The FCC has defined cable broadband as an “information service”–a definition that, under FCC guidelines, frees cable companies of regulations that would require operators to share their networks with competitors, including Internet service providers such as California-based Brand X. Brand X argues that cable networks should be regulated like phone lines, which, because they handle telecommunications service, must allow competing services to ride over their network.
The outcome of the Brand X case could set the ground rules for competition in the broadband market for years to come.
Forbes article: The Cable Question
From the bill, Title VIII, Section 805:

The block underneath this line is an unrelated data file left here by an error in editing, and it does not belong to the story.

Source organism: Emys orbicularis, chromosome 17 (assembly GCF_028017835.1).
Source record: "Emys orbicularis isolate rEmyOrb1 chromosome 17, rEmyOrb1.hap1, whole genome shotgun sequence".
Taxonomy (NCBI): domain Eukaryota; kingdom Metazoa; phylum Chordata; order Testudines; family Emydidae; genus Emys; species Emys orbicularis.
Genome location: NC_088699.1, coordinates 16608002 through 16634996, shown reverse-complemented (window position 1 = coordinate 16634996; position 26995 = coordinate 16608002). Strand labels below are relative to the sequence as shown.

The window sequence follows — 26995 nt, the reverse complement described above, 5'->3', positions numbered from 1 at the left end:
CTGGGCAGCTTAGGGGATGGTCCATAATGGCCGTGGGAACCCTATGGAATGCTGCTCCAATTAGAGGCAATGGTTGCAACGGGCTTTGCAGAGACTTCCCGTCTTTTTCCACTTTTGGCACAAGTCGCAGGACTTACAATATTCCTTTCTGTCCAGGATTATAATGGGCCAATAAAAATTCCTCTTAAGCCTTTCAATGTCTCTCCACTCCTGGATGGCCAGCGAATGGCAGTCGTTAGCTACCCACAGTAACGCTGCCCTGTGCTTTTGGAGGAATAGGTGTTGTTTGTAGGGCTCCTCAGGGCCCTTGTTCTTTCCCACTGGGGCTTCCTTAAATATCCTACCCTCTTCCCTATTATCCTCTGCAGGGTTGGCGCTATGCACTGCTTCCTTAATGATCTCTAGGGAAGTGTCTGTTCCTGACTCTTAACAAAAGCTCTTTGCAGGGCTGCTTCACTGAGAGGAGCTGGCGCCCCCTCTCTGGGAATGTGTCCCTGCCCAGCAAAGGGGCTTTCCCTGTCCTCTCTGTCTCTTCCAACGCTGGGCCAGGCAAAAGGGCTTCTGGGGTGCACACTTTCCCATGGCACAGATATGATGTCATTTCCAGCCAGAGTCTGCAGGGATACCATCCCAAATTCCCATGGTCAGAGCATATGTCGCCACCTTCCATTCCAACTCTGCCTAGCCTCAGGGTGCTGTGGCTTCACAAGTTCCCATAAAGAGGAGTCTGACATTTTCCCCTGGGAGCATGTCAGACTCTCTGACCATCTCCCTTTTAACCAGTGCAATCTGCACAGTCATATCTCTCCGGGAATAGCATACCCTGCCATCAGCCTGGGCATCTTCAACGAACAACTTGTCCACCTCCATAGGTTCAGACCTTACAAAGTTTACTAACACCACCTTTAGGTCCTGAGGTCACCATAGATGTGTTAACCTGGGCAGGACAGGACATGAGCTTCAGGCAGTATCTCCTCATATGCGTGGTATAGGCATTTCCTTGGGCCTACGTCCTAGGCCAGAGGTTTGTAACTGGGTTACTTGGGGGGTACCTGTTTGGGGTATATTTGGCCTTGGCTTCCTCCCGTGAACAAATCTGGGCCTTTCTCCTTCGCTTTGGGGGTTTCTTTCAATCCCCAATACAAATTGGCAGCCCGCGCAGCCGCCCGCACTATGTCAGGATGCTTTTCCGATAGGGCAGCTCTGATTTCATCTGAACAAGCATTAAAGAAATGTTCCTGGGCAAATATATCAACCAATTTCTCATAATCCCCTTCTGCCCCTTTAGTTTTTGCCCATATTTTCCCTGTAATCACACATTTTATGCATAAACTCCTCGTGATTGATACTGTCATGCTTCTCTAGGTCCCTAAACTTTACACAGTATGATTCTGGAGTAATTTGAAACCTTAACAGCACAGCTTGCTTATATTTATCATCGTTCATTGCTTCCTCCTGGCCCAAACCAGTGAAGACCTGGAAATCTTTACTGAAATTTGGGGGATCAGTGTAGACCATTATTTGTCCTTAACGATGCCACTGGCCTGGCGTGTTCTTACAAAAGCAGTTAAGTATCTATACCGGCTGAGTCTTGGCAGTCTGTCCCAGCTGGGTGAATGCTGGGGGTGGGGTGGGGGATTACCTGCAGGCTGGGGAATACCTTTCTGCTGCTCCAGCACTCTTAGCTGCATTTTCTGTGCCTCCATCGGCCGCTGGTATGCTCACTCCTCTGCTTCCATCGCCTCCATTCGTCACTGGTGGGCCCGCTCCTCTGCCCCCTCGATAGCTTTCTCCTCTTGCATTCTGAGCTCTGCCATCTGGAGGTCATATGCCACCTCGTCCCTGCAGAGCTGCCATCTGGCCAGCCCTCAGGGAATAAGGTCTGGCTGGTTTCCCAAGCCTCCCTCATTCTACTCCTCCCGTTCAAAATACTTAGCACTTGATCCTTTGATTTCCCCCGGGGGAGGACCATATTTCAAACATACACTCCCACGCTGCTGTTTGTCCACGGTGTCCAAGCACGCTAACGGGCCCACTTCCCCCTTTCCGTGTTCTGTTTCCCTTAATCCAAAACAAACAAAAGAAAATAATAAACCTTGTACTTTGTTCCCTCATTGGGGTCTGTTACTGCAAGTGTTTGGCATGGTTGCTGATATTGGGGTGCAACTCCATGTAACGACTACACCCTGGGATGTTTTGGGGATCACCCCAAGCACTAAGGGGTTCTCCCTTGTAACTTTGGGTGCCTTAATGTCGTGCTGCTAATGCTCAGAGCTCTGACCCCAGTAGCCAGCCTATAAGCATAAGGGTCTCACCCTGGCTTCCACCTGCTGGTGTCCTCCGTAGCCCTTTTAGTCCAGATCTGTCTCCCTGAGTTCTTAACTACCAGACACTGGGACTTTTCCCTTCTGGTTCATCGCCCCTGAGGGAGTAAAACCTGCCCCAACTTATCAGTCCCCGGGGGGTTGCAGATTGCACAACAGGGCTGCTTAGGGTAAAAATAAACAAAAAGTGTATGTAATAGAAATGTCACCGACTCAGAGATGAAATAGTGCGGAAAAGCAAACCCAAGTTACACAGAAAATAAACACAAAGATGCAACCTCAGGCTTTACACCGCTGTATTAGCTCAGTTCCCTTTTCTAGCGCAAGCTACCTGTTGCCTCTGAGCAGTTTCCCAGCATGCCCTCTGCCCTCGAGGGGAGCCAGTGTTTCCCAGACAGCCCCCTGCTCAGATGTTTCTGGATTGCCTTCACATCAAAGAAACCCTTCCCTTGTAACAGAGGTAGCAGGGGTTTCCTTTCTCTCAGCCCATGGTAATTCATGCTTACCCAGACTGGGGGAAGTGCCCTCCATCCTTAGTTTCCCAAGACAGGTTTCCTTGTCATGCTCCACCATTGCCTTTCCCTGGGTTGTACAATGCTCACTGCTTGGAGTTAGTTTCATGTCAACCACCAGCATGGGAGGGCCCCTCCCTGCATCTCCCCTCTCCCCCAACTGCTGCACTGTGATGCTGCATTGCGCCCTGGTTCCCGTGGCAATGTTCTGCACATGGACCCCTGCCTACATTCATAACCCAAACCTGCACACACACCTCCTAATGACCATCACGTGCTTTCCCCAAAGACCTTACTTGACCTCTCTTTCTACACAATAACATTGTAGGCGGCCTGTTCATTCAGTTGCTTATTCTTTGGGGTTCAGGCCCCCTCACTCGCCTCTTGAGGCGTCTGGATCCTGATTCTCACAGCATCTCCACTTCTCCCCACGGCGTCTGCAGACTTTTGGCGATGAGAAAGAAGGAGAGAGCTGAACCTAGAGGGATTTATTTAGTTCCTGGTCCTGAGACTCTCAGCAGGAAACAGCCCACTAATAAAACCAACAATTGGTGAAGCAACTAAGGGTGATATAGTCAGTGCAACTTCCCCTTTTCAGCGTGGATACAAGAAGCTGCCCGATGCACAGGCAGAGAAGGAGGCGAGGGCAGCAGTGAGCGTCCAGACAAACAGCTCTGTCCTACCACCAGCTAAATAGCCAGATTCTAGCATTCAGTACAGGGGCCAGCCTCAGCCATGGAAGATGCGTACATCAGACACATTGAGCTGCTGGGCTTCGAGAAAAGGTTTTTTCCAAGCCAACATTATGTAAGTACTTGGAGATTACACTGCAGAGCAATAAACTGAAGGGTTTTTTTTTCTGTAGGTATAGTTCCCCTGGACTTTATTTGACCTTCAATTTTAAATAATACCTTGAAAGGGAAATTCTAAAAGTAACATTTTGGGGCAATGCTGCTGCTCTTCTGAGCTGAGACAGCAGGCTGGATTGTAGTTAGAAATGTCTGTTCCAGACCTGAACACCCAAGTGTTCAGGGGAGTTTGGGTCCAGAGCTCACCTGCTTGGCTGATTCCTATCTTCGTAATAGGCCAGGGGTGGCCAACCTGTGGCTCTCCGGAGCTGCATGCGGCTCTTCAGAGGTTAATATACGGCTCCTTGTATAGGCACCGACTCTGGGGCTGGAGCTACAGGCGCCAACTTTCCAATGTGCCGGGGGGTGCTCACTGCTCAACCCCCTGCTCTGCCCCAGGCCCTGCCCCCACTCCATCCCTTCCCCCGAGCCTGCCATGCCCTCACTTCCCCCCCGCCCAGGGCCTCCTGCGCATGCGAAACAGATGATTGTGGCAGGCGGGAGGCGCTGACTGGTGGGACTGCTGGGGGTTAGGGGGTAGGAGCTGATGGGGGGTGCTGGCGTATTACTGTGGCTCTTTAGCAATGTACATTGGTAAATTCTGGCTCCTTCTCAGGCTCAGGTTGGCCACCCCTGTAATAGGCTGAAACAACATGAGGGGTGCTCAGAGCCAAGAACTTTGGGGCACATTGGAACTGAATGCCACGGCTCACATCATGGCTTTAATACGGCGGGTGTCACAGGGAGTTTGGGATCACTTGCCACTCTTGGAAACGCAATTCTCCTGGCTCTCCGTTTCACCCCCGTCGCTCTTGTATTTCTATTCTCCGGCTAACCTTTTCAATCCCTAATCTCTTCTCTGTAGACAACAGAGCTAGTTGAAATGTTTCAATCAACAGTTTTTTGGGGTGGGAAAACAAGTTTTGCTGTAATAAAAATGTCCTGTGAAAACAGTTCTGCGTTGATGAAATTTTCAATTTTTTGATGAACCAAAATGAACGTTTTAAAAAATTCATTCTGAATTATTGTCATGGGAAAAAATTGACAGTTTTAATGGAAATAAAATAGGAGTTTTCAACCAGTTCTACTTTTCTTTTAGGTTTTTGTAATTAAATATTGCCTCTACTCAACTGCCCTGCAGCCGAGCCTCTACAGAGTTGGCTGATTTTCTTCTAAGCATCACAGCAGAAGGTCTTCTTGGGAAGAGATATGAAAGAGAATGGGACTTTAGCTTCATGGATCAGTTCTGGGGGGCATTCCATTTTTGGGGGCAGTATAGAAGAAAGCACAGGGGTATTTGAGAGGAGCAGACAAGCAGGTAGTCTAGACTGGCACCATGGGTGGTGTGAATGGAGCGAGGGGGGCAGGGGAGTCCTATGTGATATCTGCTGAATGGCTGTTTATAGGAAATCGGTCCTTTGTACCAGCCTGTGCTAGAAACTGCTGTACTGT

SEC. 805. None of the funds appropriated in this Act may be used to enforce the judgment of the United States District Court for the Southern District of Indiana in the case of Russelburg v. Gibson County, decided January 31, 2005. [opinion gleaned from Masson’s Blog]
During consideration of an appropriations bill for the Departments of State, Justice and Commerce, Representative John Hostettler, Republican of Indiana, introduced an amendment to prohibit any funds from being used to enforce Russelburg v. Gibson County. In that case, a federal court ruled that a courthouse Ten Commandments display violated the First Amendment and had to be removed. Mr. Hostettler declared that the ruling was unconstitutional, and inconsistent with “the Christian heritage of the United States.”